Keyword
Cambrian; Brachiopods; Trilobites; Small Shelly Fossils; Biostratigraphy; Palaeobiogeography
National Category
Geology
Research subject
Earth Science with specialization in Historical Geology and Palaeontology
Identifiers
urn:nbn:se:uu:diva-252128 (URN)10.1080/11035897.2015.1094510 (DOI)000381491500002 ()
External cooperation:
Projects
The Cambrian lophotrochozoans of the Transantarctic Mountains, Antarctica
Funder
Swedish Research Council, VR 2009-4395, 2012-1658.
Note

Currently in press.

Available from: 2015-05-02 Created: 2015-05-02 Last updated: 2017-12-04Bibliographically approved
2. Description of camenellan tommotiids from the Early Cambrian of the Transantarctic Mountains, Antarctica
Open this publication in new window or tab >>Description of camenellan tommotiids from the Early Cambrian of the Transantarctic Mountains, Antarctica
(English)Manuscript (preprint) (Other academic)
Abstract [en]

A collection of camenellan tommotiid sclerites from the Transantarctic Mountains have been re-examined. New data shows that Dailyatia sp. A is found alongside Dailyatia odyssei Evans and Rowell 1990 in the Early Cambrian Shackleton Limestone, as in the Arrowie Basin of Australia. A further examination of Shackleton Limestone sclerites, similar to others previously described as Kennardia sp. A and Kennardia sp. B, suggests that the Shackleton Limestone also contains a further species of camenellan. A further examination of the detail of ornamentation and gross morphology ofthese sclerites suggests that they are more likely to be a further species of Dailyatia, rather than Kennardia. A new species of Dailyatia is also reported from the Early Cambrian "Schneider Hills Limestone" formation of the Argentina Range. No overlap is found in sclerite morphologies between the Botomian-aged Schneider Hills and the temporally equivalent Shackleton Limestone, indicating a spatial influence on the distribution of tommotiids in the Cambrian of Antarctica.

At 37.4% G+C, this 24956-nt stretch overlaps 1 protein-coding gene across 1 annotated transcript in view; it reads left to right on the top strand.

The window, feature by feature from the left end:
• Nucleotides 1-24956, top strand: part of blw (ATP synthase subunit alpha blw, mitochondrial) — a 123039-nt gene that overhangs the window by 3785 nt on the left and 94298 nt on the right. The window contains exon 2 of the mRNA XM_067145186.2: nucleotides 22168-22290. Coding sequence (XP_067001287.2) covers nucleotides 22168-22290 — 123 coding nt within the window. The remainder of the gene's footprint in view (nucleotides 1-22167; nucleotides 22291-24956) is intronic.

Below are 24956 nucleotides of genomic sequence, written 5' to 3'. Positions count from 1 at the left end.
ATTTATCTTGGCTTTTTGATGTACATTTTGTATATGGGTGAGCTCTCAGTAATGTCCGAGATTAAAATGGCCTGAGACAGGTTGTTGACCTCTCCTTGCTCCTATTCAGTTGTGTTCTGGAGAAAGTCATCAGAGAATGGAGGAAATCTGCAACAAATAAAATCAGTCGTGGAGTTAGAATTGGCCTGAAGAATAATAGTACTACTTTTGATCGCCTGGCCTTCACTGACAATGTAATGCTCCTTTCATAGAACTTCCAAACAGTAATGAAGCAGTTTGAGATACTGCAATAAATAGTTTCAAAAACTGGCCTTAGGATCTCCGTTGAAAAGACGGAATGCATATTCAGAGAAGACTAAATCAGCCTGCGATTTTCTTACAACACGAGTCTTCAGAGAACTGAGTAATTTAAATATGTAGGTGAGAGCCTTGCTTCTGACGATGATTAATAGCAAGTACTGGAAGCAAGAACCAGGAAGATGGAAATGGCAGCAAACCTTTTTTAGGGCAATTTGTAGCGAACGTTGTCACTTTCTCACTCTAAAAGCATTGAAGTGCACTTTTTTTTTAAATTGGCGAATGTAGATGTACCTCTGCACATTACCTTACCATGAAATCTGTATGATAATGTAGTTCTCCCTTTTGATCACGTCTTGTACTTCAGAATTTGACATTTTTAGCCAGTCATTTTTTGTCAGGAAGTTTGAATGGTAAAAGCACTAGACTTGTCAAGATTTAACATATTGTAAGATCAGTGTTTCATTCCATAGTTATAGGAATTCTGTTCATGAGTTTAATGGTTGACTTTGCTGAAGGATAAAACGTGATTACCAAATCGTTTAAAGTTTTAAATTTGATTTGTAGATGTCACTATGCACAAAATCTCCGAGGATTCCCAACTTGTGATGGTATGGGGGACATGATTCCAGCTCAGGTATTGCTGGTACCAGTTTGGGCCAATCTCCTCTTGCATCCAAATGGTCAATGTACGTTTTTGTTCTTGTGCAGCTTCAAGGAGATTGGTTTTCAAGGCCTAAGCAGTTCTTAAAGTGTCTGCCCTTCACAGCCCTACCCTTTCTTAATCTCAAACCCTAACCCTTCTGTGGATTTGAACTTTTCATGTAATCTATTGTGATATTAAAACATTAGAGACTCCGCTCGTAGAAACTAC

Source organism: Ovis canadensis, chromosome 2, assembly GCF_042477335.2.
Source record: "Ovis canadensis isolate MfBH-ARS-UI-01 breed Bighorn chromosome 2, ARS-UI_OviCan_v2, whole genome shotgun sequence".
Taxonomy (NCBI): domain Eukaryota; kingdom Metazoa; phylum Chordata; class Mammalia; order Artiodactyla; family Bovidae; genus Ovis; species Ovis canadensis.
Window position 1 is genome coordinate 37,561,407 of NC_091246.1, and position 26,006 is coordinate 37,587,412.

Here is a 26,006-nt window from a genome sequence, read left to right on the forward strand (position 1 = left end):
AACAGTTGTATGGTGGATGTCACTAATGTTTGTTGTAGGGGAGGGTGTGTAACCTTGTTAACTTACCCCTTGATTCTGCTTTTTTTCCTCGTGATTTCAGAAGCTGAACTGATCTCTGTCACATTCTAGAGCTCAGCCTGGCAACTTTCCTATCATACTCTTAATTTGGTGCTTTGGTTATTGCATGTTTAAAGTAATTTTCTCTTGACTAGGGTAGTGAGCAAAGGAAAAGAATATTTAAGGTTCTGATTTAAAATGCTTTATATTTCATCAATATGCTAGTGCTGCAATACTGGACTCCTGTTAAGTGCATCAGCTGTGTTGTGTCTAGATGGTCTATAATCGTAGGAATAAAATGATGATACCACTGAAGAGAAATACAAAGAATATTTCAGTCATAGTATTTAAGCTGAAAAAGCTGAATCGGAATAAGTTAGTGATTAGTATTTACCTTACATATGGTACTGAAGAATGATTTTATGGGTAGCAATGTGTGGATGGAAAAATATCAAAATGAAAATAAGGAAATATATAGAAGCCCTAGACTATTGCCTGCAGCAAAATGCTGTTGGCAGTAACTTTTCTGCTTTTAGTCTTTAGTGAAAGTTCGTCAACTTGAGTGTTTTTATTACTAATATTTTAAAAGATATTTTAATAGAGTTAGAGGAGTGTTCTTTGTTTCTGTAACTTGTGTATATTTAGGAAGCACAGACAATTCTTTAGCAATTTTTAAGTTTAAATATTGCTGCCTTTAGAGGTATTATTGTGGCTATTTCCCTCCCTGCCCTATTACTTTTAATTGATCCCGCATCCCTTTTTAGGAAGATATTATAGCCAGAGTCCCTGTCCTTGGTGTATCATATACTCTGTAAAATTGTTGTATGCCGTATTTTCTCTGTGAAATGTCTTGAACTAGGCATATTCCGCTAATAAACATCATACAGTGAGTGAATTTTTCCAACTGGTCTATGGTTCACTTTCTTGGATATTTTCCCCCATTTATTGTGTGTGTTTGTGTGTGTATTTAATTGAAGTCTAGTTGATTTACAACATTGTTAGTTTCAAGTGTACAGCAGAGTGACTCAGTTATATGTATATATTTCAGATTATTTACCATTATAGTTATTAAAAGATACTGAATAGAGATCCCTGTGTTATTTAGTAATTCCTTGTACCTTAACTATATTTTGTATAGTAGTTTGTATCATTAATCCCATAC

Keyword
Cambrian; Tommotiids; Dailyatia; Small Shelly Fossils; Early Cambrian; Paleobiogeography; Antarctica
National Category
Geology
Research subject
Earth Science with specialization in Historical Geology and Palaeontology
Identifiers
urn:nbn:se:uu:diva-252130 (URN)
Projects
The Cambrian lophotrochozoans of the Transantarctic Mountains, Antarctica
Funder
Swedish Research Council, VR 2009-4395, 2012-1658.
Note

In press.

Available from: 2015-05-02 Created: 2015-05-02 Last updated: 2015-05-20
3. Discovery of the youngest known tommotiid from the middle Cambrian (Drumian) Nelson Limestone of Antarctica
Open this publication in new window or tab >>Discovery of the youngest known tommotiid from the middle Cambrian (Drumian) Nelson Limestone of Antarctica
(English)Manuscript (preprint) (Other academic)
Abstract [en]

A potential fragmentary tommotiid sclerite is described from the Nelson Limestone Formation of the Pensacola Mountains, Antarctica (Drumian in age). The sclerite bears similarities to other early Cambrian camenellan tommotiids. The sclerite is bilaterally symmetrical and may belong toa new genus. The find suggests that tommotiids may range into the Drumian Stage.

Keyword
Cambrian; Tommotiids; Small Shelly Fossils; Middle Cambrian; Palaeobiogeography; Antarctica
National Category
Geology
Research subject
Earth Science with specialization in Historical Geology and Palaeontology
Identifiers
urn:nbn:se:uu:diva-252129 (URN)
Projects
The Cambrian lophotrochozoans of the Transantarctic Mountains, Antarctica
Funder
Swedish Research Council, VR 2009-4395, 2012-1658.
Note

In press

Available from: 2015-05-02 Created: 2015-05-02 Last updated: 2015-05-20

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Output format